Life is different as an RA. Let’s spend some time thinking about “how your walls can talk.”
Think about the following. Every action, decision you make, word you speak, joke you laugh at, television show you watch, magazine you read…even the posters on your walls…will be analyzed. Remember, once you become “the RA,” students often forget that you have your own personal likes and dislikes. In many respects, you forego the ability to stress out about homework, play your music excessively loud to blow off steam, argue with your next-door neighbor, and experience all of the wonderful emotions a traditional residential student experiences. However unfair this realization might seem, the fact of the matter remains that you now make an impact on students, positively or negatively, without even knowing it. You can even make an impact on a student by simply inviting them into your living space because you think it is a quiet location to talk. Imagine the following scenario:
You are a first year Resident Assistant on a co-educational floor. You feel that you have built a positive rapport with most of your residents. You know all of your residents’ names, often eat dinner with them, and many seek you out for friendly advice or direction. You are putting up your month’s bulletin board when Cathy, a first-year resident stops and asks to speak with you. You recognize Cathy as a friendly but quiet resident who basically stays to herself on the floor. You drop what you are doing and tell Cathy that you and she can talk in your room where there is a bit more privacy. She agrees. You walk down the hall, open your door, and you both enter your room. You close the door, sit down, ask her what she would like to talk about, and then, silence. It is apparent that Cathy is hesitating and after a few seemingly LONG seconds, Cathy smiles and stands to excuse herself. She apologizes for her abrupt departure, but states she just remembered she had a meeting with her academic advisor. You encourage Cathy to come back if she ever needs to chat again. Cathy leaves, and you are left to wonder if her excuse was clearly valid. You shrug it off and return to the original task of putting up your bulletin board.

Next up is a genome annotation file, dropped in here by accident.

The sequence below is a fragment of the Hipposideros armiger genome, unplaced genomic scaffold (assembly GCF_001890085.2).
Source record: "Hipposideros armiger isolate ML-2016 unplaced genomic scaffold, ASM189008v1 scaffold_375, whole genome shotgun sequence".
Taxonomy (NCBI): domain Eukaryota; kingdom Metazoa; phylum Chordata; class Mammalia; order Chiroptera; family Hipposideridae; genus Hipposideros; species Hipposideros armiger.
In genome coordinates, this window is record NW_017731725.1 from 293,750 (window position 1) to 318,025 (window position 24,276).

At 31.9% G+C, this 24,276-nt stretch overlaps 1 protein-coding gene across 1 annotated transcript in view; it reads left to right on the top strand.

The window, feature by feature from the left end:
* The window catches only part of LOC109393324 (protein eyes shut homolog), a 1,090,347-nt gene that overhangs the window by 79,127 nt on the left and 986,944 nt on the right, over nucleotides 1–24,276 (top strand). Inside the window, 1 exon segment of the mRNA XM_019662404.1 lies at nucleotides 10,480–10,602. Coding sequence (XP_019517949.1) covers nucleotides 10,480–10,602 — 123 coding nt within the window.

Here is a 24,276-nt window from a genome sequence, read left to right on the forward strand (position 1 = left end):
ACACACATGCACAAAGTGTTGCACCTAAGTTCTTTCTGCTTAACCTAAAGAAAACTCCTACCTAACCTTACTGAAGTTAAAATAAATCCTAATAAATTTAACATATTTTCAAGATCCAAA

Here is the reality of the situation. Cathy was struggling with peer acceptance and body image issues. These issues started in high school long before she knew she would be attending college, living on your wing, and having you as a Resident Assistant. High school was tough for Cathy, as she lacked the attention other girls in her class, the “prettier” girls, regularly received from the boys. Cathy, an already petite young woman, believed that if she could lose some weight, she would be more attractive and receive the same attention the other girls in her class received. She began slowly, but her moderate dieting and exercise regiment were not doing the trick. This lead to more severe measures of dieting with new and creative ways to drop the pounds: laxatives, excessive exercising, small to no food consumption for days at a time, etc…Cathy still did not receive the attention she desired and as high school graduation neared, she was so frail she looked like a skeleton.
Cathy was anxiously anticipating starting college. She viewed moving away from home as a fresh start to her personal life. Cathy arrived at college anorexic still battling her disease. She knew that she had lost control of this disease in her life a long time ago and was looking for someone to help her regain control. Here is where you enter the picture. It was a huge risk for Cathy to seek you out. After all, you are male, the species of humanity that lead Cathy down this path of destruction, and who she was trying to impress in the first place. However, she felt a connection with you. That is, until she walked into your room and saw Pamela Anderson strewed about on your walls. Another wall: Carmen Electra. Another wall: A huge Playboy symbol on a wall-sized poster…